Bone Cancer (primary)
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Bone Cancer (primary)
Life after treatment
For most people, the cancer experience doesn’t end on the last day of treatment. Life after cancer treatment can present its own challenges. You may have mixed feelings when treatment ends, and worry that every ache and pain means the cancer is coming back.
Some people say that they feel pressure to return to “normal life”. It is important to allow yourself time to adjust to the physical and emotional changes, and establish a new daily routine at your own pace. Your family and friends may also need time to adjust.
Cancer Council 13 11 20 can help you connect with other people who have had cancer, and provide you with information about the emotional and practical aspects of living well after cancer.
Being diagnosed with a rare cancer can be overwhelming. The physical changes that occur after treatment for bone cancer can affect your body image and self-esteem. It is natural to focus on the part of your body that has changed. Give yourself time to adapt to any changes in your appearance.
Limb-sparing surgery is a major operation that can leave a visible scar and skin tightness. If you have a limb amputated, it can take several months to feel comfortable with the prosthesis. You may avoid socialising with other people because of anxiety about how you look or because you find it difficult to move around. Physiotherapy can help you regain flexibility and improve movement.
Most people need emotional support before and after treatment, particularly if they have an amputation or a lot of bone is removed. You may feel emotions of grief and loss. Many people find it helps to talk things through with a counsellor, psychologist, friend or family member. Talk to your treating team or call Cancer Council 13 11 20 about support services available in your area.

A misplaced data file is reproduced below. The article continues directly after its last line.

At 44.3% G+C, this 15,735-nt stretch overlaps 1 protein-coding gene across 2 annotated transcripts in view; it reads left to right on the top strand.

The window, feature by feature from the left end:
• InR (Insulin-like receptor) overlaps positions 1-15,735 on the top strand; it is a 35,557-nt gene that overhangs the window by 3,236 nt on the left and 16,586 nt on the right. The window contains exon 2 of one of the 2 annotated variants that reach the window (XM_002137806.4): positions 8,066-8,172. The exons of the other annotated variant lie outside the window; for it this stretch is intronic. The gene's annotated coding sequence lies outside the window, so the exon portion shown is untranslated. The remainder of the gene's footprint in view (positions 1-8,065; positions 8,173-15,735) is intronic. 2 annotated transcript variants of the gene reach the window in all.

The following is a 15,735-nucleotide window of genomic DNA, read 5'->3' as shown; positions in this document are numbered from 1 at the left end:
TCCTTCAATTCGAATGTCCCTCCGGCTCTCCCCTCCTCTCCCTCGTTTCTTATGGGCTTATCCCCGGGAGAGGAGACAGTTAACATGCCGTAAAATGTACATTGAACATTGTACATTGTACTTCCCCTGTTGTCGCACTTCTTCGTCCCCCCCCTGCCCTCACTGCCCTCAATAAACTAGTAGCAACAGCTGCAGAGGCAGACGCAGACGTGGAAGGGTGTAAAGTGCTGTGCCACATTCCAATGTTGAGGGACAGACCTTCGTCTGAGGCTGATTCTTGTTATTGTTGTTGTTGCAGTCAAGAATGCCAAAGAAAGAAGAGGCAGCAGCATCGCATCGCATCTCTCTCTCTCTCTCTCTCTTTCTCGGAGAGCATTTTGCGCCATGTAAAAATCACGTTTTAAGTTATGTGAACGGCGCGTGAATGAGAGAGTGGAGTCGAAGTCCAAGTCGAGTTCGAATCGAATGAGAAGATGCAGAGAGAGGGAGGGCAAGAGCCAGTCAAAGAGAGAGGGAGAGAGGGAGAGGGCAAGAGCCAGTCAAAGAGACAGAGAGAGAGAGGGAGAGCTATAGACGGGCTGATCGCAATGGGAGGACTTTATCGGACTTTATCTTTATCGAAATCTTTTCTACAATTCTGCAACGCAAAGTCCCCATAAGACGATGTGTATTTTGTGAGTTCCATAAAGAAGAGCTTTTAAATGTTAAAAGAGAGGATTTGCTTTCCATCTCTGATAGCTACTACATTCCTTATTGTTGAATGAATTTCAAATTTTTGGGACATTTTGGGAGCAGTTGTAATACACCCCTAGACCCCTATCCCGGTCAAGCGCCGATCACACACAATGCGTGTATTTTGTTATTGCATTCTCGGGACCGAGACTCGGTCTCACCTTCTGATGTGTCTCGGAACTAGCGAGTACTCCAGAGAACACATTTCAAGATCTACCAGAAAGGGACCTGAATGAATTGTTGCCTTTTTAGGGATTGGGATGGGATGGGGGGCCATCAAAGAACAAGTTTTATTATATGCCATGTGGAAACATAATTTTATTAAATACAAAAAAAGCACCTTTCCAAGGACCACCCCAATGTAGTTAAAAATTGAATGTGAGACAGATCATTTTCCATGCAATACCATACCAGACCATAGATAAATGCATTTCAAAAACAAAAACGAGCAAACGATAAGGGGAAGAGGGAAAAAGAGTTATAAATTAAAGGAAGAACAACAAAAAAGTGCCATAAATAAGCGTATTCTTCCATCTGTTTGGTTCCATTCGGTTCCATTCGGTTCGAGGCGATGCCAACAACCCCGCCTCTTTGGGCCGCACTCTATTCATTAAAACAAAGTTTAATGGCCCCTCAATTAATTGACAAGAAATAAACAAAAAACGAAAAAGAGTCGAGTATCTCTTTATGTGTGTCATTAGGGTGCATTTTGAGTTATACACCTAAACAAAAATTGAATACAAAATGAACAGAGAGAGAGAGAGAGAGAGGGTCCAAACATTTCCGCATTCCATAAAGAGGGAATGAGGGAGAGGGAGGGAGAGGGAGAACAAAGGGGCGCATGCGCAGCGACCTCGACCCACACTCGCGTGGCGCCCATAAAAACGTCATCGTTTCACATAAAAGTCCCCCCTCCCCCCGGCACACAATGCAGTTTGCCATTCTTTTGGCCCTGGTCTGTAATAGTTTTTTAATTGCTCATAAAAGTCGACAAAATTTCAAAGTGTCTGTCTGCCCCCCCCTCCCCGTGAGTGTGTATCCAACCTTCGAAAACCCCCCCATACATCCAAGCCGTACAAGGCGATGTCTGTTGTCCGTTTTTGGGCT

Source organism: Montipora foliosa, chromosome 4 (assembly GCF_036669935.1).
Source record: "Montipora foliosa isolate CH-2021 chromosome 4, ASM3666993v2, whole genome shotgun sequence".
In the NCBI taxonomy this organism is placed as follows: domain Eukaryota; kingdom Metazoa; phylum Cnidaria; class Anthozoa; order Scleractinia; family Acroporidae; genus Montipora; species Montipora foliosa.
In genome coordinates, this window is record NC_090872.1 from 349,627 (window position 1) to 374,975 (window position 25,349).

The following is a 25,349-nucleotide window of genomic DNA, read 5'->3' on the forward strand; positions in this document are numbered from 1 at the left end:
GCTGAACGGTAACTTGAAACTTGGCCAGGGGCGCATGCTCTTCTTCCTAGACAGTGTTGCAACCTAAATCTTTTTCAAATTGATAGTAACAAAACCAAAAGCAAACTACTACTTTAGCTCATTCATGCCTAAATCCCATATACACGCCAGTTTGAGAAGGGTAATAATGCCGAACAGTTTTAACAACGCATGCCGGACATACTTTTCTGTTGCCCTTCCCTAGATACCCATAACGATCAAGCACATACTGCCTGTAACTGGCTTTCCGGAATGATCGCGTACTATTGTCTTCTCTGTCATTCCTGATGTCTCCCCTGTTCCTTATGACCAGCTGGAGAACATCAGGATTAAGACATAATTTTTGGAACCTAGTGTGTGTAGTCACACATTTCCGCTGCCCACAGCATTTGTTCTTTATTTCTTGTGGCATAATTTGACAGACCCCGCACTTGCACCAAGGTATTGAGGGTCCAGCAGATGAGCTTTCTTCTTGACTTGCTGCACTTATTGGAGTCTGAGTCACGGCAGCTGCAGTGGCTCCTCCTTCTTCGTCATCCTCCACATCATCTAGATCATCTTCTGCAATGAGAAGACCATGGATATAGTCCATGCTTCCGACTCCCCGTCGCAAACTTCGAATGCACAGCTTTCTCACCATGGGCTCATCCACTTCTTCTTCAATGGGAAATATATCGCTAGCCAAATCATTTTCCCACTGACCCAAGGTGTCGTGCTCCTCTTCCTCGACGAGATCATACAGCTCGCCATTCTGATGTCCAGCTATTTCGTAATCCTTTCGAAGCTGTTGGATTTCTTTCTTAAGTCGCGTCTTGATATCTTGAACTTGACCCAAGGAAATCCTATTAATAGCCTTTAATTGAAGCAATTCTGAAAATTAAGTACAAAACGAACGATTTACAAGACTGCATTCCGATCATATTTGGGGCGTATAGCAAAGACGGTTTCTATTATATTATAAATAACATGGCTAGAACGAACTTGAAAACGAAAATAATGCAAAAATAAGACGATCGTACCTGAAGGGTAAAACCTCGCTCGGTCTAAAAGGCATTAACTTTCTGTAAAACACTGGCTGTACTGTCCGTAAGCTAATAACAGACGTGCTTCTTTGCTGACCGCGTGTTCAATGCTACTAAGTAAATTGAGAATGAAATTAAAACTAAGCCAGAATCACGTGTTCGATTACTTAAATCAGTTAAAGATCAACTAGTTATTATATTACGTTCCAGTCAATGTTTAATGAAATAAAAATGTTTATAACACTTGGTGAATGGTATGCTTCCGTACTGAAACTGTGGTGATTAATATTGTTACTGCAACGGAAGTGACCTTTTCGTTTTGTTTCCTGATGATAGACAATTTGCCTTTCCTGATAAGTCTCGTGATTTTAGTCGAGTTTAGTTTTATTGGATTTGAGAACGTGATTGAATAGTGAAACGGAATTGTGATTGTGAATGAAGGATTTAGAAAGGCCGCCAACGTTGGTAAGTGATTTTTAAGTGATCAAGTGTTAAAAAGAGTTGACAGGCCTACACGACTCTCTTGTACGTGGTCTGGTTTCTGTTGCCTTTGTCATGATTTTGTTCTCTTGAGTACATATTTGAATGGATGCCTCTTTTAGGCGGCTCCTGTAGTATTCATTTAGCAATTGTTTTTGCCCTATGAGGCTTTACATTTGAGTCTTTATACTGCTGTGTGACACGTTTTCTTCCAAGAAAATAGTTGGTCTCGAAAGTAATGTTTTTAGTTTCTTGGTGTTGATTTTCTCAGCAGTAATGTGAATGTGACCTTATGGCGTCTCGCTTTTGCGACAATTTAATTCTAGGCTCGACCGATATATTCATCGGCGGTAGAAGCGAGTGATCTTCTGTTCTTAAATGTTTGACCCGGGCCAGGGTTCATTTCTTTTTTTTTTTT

After treatment, you will need check-ups every 3–12 months for several years to confirm that the cancer hasn’t come back and to help you manage any treatment side effects. You will have a physical examination, and may have further imaging scans.
How often you will need to see your doctor will vary depending on the type of bone cancer. Appointments will become less frequent if you have no further problems.
Let your doctor know immediately of any health problems between appointments. Your doctor will tell you about things to look for and what to do if you think the bone cancer has come back.
For some people, bone cancer does come back after treatment, which is known as a recurrence. The risk that bone cancer will recur is greater within the first five years after treatment. If the cancer does come back, treatment is likely to include a mix of surgery, chemotherapy and radiation therapy.
In some cases of advanced bone cancer, treatment will focus on managing your symptoms and improving your quality of life without trying to cure the disease. Palliative treatment can relieve pain and help to manage other symptoms.
If you have continued feelings of sadness, have trouble getting up in the morning or have lost motivation to do things that previously gave you pleasure, you may be experiencing depression. This is quite common among people who have had cancer.
Talk to your GP, as counselling or medication – even for a short time – may help. Some people can get a Medicare rebate for sessions with a psychologist. Ask your doctor if you are eligible. Cancer Council SA also runs a free counselling program.
This information is reviewed by
This information was last reviewed June 2019 by the following expert content reviewers: Dr Richard Boyle, Orthopaedic Oncology Surgeon, Royal Prince Alfred Hospital and Chris O’Brien Lifehouse, NSW; Dr Sarat Chander, Radiation Oncologist, Peter MacCallum Cancer Centre, VIC; James Hyett, Consumer; Rebecca James, 13 11 20 Consultant, Cancer Council SA; Dr Warren Joubert, Senior Staff Specialist Medical Oncology, Division of Cancer Services, Princess Alexandra Hospital, QLD; Kristyn Schilling, Clinical Nurse Consultant – Cancer Outreach Program, St George Hospital, NSW; Prof Paul N Smith, Orthopaedic Surgeon, Orthopaedics ACT.